I have always liked to do research on something that at its end, I could say I succeeded in helping industry to produce better goods for people. When I planned to start my B.Sc. project, my supervisor gave me a list of possible research topics I could work on. When he was giving me a summary of each of them, I got really interested in hot stamping process on sheet metal alloys since in addition to the compelling idea behind it, its practical usage in car industry would motivate me to step into this way. Hot stamping is a thermomechanical process for the fabrication of thinner components with higher strength, which leads to lowering vehicle weight and improving intrusion resistance in accidents. In my B.Sc. research, I investigated the mechanical properties of hot-stamped AISI 4140 steel sheets experimentally and developed this in my M.Sc. research by the prediction of the resultant microstructures after this process based on a coupled thermodynamics-kinetics modelling. I received both of my B.Sc. and M.Sc. degrees in materials engineering from the University of Tehran in Iran. In 2016, I achieved this chance to embark on my PhD research in the mechanical engineering department of the University of Waterloo under Prof. Worswick and Prof. Wells's supervision, two of the outstanding and knowledgeable researchers around the world, and have been working on the fracture characterization and modelling of the hot-stamped, tailor-welded blanks of different steels since then. It rarely happens to anyone whose main research topics in all the academic levels are the same, but I am so lucky to have always had hot stamping with me since I started academic research in university. We should wait to see if there is a separation between us at some point later!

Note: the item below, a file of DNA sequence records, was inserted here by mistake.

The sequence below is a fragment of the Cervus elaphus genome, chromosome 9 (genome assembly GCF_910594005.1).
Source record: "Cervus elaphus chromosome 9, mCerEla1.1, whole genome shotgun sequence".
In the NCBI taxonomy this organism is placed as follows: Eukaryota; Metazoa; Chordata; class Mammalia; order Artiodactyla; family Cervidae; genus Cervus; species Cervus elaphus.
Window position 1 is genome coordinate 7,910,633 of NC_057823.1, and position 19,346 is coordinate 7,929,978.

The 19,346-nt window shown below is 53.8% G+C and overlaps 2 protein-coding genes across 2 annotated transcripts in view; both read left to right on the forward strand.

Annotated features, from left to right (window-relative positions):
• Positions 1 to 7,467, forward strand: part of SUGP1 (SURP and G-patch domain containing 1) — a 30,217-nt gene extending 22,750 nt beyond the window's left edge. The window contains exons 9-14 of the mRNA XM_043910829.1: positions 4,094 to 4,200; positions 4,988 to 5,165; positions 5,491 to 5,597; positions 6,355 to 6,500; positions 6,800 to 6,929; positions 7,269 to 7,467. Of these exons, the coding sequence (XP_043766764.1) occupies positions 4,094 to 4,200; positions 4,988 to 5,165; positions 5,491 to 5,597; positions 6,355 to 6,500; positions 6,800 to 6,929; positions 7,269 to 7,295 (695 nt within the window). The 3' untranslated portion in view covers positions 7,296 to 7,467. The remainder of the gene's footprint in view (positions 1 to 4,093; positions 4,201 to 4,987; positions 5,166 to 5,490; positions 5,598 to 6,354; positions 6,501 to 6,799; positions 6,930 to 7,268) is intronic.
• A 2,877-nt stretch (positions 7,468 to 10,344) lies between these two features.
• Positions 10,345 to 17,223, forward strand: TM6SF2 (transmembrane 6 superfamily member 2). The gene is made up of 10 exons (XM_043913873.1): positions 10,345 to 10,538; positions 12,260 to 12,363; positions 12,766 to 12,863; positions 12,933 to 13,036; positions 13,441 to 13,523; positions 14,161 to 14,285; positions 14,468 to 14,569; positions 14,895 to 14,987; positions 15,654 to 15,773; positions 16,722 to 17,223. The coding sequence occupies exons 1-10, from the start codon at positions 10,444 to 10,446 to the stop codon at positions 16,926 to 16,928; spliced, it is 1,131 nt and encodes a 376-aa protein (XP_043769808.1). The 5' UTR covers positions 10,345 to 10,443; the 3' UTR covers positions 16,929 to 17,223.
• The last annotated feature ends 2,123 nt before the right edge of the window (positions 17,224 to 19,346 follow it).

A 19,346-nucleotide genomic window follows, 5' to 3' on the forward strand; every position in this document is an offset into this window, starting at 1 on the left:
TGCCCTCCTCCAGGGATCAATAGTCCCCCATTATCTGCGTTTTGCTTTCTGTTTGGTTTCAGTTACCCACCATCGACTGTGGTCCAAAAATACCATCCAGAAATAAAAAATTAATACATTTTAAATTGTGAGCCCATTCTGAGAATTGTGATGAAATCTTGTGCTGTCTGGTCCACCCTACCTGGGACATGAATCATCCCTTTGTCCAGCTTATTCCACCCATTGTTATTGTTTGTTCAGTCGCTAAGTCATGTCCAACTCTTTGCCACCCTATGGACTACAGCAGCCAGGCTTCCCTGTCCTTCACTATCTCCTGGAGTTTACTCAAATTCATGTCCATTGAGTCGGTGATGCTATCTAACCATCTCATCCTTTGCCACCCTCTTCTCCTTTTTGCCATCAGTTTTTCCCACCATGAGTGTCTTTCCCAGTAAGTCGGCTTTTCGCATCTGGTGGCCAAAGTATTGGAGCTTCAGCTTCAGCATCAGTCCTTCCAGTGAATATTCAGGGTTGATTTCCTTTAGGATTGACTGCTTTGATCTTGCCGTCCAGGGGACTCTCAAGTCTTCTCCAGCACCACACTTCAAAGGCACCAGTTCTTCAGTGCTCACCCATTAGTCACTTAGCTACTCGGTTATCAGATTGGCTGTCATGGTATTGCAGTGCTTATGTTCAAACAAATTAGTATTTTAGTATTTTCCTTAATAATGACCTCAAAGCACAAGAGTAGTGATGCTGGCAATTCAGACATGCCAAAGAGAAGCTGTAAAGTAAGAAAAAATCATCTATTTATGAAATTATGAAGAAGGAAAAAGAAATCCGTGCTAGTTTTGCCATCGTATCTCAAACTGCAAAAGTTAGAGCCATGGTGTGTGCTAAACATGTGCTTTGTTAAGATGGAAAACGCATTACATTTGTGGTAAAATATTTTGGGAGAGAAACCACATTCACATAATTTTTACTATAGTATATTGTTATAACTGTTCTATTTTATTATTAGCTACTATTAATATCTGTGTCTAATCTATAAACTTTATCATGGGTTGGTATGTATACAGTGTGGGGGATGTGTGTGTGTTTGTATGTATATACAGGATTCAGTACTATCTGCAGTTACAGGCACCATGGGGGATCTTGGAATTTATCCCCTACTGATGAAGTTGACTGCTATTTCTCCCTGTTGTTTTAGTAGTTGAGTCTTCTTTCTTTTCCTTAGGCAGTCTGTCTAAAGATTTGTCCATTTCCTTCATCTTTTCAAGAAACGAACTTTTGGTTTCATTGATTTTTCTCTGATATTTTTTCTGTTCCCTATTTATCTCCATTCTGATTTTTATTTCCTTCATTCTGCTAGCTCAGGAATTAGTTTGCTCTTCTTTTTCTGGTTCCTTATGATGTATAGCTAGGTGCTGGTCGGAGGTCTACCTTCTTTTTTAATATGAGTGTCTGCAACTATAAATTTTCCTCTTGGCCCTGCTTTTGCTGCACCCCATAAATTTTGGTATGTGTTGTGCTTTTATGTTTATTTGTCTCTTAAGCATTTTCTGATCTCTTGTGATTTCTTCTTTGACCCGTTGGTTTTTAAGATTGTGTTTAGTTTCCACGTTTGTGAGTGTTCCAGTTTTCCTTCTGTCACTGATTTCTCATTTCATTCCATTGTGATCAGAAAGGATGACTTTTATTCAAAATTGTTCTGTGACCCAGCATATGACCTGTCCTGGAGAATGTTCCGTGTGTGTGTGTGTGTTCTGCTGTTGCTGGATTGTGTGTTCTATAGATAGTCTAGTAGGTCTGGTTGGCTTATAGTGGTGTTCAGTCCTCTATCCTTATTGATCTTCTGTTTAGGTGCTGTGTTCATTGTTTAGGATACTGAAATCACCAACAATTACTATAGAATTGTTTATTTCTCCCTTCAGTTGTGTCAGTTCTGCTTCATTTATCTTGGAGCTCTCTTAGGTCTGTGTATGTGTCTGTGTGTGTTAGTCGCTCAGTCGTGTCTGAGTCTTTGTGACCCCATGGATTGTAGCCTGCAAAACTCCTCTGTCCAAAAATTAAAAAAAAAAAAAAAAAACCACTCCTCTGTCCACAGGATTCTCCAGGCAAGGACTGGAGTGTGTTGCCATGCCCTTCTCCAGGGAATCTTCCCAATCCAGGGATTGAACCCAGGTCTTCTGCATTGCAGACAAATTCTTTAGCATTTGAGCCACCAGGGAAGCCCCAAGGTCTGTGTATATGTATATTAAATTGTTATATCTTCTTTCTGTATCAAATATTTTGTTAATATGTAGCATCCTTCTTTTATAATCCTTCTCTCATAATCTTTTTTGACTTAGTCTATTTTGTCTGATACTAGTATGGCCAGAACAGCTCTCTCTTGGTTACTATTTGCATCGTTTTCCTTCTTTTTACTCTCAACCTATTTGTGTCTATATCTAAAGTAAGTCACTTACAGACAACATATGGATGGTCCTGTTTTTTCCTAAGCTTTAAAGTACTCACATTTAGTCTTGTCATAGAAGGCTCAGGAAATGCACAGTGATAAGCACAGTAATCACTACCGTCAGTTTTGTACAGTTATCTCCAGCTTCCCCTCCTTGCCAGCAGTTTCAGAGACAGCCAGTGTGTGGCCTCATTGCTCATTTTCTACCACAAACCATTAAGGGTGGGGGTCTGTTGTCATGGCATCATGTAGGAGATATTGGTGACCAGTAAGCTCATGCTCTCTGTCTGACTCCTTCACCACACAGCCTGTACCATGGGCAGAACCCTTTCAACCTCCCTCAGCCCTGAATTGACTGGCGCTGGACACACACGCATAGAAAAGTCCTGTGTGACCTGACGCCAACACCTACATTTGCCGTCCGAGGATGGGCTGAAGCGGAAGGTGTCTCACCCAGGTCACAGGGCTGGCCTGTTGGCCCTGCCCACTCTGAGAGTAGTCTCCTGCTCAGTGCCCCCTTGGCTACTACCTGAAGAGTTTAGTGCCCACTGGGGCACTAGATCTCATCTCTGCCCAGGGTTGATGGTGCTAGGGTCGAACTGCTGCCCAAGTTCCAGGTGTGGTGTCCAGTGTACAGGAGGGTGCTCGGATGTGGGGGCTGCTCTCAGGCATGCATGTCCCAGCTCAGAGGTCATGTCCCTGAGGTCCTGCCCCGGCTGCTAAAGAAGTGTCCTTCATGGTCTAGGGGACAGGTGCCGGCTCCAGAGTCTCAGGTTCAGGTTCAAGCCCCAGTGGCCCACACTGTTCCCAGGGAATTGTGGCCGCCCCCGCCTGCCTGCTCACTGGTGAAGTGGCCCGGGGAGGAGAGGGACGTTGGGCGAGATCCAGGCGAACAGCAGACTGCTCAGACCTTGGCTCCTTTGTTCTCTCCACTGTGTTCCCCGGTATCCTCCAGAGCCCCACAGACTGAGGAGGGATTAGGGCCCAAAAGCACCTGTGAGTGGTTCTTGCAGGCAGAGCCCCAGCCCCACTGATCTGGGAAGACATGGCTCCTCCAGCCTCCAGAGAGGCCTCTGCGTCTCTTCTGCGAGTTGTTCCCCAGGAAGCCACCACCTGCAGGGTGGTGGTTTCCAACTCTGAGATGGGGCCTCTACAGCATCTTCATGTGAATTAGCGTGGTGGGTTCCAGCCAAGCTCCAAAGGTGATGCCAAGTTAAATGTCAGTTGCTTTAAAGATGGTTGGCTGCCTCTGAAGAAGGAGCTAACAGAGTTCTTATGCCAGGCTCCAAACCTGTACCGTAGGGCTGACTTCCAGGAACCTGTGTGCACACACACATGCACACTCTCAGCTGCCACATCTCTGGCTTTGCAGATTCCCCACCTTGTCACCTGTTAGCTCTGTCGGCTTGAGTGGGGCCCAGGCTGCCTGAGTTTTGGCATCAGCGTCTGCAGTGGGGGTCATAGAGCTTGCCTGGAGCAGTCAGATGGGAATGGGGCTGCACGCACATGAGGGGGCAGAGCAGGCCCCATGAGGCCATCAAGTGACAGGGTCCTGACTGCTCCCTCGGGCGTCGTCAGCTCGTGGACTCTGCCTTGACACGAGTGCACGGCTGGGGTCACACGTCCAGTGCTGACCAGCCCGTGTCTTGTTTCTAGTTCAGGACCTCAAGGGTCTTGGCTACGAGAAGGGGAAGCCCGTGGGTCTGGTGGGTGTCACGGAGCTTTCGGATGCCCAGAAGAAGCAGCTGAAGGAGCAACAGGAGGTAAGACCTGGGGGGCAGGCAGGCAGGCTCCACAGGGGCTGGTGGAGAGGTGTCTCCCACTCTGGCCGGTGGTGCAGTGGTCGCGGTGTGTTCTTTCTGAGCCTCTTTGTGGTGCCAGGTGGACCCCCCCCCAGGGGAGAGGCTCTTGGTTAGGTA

- The formability and crashworthiness of sheet metal alloys
- The finite element modelling of thermomechanical processes
- The analytical and numerical modelling of the deformation behavior of materials in the macro- and micro-scale levels
My research is focused on improved vehicle lightweighting and crashworthiness through hot stamping of multi-alloy tailor-welded blanks (TWBs). The hot stamping process involves heating a steel blank to a high temperature before forming it between cooled dies, causing rapid cooling and the formation of ultra high strength material. Using multi-alloy TWBs, one material in the blank will harden when hot stamped while the other remains ductile, which is favourable for crash performance of an axial rail. The ductile region will collapse to absorb energy, while the ultra high strength region resists intrusion into the passenger compartment. My main research activities include experimental work using forming presses and a crash sled, and numerical simulation using LS-DYNA:
- Forming of components from hot stamped TWBs and finite element simulation of the forming process
- Evaluation of crashworthiness of these TWBs through dynamic crush experiments on a crash sled at up to 10 m/s, quasi-static crush experiments in a hydraulic frame at 0.5 mm/s, and finite element modeling of both experiments
- Applying these hot stamped materials to the front S-rail of a production car. Initially this will be a numerical optimization study, then a simplified representative ‘demonstrator’ structure will be built and tested
- Hot stamping ultra high strength steel alloys for applications in vehicle light weighting
- Numerical simulation of sheet metal forming operations and automotive component crush
- Characterizing crashworthiness of automotive structures through crash sled testing
- Optimization of automotive crush structures through finite element modelling